Performance Analysis

The details
Sport, Rehabilitation and Exercise Sciences (School of)
Colchester Campus
Undergraduate: Level 5
Monday 13 January 2020
Friday 20 March 2020
16 May 2019


Requisites for this module



Key module for

BSC C607 Sports Performance and Coaching,
BSC C608 Sports Performance and Coaching (Including Year Abroad),
BSC C609 Sports Performance and Coaching (Including Placement Year),
BSC C614 Sports Performance and Coaching (Including Foundation Year)

Module description

Although relatively new, performance analysis is an increasingly important discipline within sport and exercise science. As an integral part of the coaching process, it provides athletes with objective information to help them better understand performance. This is particularly crucial, as research shows how athletes and coaches are typically only able to recall ~30% of performance correctly (English Institute of Sport).

Performance analysis can therefore help with the remaining ~70%, providing an indispensable feedback tool for performance enhancement. This process is underpinned by systematic observation, incorporating both statistical and video analysis. The following module is designed to introduce students to the various performance analysis techniques, as well as industry-relevant software and equipment.

The module also provides the opportunity to gain applied experience, working alongside our Performance Sport programmes, and nationally recognised governing bodies.

Module aims

The purpose of this module is to introduce students to the various performance analysis techniques, while developing their applied knowledge and skills across a range of sports.

Module learning outcomes

To pass this module students need to be able to:

1. Identify, describe, and apply the different methods of performance analysis
2. Define, and apply recognised procedures and protocols within the field (e.g. needs analysis and operational definitions)
3. Apply industry-relevant software to design an appropriate template to analyse, compare, and evaluate performance across different sporting contexts
4. Describe and apply processes to ensure intra and inter reliability within data collection
5. Describe contemporary issues in performance analysis
6. Coherently present ideas in written and oral format

Module information

No additional information available.

Learning and teaching methods

9 x 1 hour lectures 9 x 1 hour practical


  • (no date) International Journal of Performance Analysis in Sport: Routledge.
  • (©2013) Routledge handbook of sports performance analysis, New York: Routledge.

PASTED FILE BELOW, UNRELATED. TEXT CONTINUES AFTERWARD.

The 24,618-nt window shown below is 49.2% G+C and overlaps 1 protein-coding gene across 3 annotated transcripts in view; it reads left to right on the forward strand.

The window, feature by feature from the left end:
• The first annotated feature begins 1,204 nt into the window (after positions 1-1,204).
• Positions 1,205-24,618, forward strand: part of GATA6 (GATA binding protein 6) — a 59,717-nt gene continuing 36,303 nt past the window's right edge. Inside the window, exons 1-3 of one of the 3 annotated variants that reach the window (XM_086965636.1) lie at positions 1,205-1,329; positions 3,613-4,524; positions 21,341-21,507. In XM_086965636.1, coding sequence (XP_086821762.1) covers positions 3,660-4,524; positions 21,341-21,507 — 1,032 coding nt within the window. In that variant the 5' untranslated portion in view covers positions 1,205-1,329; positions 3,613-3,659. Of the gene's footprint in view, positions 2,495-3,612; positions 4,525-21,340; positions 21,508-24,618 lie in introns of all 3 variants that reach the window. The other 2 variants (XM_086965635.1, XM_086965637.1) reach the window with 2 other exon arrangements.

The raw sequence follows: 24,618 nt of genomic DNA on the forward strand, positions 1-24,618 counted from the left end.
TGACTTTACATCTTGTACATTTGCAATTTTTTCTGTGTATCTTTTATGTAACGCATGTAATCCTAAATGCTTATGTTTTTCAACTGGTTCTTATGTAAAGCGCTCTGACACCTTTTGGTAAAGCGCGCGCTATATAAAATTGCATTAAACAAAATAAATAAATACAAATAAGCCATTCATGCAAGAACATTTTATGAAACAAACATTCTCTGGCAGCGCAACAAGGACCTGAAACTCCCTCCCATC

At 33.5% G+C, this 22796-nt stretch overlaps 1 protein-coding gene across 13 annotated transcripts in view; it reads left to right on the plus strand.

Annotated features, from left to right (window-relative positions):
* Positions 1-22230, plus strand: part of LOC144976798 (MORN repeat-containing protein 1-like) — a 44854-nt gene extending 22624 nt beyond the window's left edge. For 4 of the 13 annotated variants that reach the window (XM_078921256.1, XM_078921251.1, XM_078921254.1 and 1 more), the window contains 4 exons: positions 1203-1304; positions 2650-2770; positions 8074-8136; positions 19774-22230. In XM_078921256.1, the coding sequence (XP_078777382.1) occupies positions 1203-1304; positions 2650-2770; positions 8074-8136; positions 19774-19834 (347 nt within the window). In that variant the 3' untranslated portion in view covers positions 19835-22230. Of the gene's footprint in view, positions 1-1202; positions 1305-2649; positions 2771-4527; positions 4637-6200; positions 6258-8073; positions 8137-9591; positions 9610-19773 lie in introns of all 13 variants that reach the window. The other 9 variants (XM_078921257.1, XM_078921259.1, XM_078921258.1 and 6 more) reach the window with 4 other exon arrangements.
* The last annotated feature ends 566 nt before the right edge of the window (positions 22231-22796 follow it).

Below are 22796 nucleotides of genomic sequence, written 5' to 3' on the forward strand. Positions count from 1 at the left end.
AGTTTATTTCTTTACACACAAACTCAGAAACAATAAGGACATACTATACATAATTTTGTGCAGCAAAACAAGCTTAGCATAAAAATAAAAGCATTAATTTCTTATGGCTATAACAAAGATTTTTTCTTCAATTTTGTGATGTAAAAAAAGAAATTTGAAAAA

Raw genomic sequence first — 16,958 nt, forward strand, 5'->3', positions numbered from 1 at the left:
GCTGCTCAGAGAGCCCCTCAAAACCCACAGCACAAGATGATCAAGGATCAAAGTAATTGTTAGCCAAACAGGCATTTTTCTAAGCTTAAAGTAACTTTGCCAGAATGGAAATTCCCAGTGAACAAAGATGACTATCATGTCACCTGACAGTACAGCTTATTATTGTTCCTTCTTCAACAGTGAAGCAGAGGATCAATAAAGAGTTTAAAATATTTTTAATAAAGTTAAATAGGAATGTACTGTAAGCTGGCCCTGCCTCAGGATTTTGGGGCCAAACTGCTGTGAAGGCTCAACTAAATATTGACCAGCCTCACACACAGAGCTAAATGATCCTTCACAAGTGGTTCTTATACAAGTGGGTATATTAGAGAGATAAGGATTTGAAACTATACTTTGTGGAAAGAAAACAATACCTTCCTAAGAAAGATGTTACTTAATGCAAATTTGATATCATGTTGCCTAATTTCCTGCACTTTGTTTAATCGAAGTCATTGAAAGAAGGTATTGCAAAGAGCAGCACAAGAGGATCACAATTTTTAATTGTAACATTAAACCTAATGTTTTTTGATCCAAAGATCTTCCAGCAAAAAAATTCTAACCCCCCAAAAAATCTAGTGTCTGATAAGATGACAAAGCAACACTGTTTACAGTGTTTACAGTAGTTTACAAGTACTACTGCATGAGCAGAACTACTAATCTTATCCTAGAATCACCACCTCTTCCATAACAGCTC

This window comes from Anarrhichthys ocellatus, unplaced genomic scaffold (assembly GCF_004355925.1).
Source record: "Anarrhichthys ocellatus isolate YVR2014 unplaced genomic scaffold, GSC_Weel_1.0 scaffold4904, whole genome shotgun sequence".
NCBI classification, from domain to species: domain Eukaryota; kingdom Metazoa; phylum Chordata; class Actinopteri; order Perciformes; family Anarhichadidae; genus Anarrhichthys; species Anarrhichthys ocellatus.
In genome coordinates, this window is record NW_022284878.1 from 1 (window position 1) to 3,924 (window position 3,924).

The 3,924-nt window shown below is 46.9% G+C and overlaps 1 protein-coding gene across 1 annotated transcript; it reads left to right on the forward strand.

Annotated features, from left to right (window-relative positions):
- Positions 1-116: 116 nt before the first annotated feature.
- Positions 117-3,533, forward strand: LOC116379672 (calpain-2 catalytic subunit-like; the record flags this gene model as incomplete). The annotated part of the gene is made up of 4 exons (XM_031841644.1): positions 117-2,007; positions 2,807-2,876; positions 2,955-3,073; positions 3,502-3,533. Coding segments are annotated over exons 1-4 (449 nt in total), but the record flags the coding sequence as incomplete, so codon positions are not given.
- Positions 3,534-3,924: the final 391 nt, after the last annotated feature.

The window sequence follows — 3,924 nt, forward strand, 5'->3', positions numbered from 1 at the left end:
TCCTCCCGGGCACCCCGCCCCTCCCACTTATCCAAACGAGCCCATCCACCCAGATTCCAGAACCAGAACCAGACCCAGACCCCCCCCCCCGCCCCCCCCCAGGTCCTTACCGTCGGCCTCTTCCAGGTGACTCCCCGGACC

• (2015) Essentials of performance analysis in sport, Abingdon: Routledge.
  • M. Hughes; Ian M. Franks. (2004) Notational analysis of sport: systems for better coaching and performance in sport, London: Routledge.

The above list is indicative of the essential reading for the course. The library makes provision for all reading list items, with digital provision where possible, and these resources are shared between students. Further reading can be obtained from this module's reading list.

Assessment items, weightings and deadlines

Coursework / exam Description Deadline Weighting
Coursework Oral presentation 0%
Coursework Draft Oral Presentation Plan 25/02/2020
Coursework Oral Presentation slides 13/03/2020 40%
Coursework Formative essay plan 27/03/2020
Coursework Evaluative Review 60%

Overall assessment

Coursework Exam
100% 0%


Coursework Exam
100% 0%
Module supervisor and teaching staff
Dr Ed Hope
School Undergraduate Office, email: sres (Non essex users should add to create the full email address)



External examiner

Dr Owen Thomas
Cardiff Metropolitan University
Reader: Sport Psychology
Available via Moodle
Of 34 hours, 10 (29.4%) hours available to students:
24 hours not recorded due to service coverage or fault;
0 hours not recorded due to opt-out by lecturer(s).


Further information

Disclaimer: The University makes every effort to ensure that this information on its Module Directory is accurate and up-to-date. Exceptionally it can be necessary to make changes, for example to programmes, modules, facilities or fees. Examples of such reasons might include a change of law or regulatory requirements, industrial action, lack of demand, departure of key personnel, change in government policy, or withdrawal/reduction of funding. Changes to modules may for example consist of variations to the content and method of delivery or assessment of modules and other services, to discontinue modules and other services and to merge or combine modules. The University will endeavour to keep such changes to a minimum, and will also keep students informed appropriately by updating our programme specifications and module directory.

The full Procedures, Rules and Regulations of the University governing how it operates are set out in the Charter, Statutes and Ordinances and in the University Regulations, Policy and Procedures.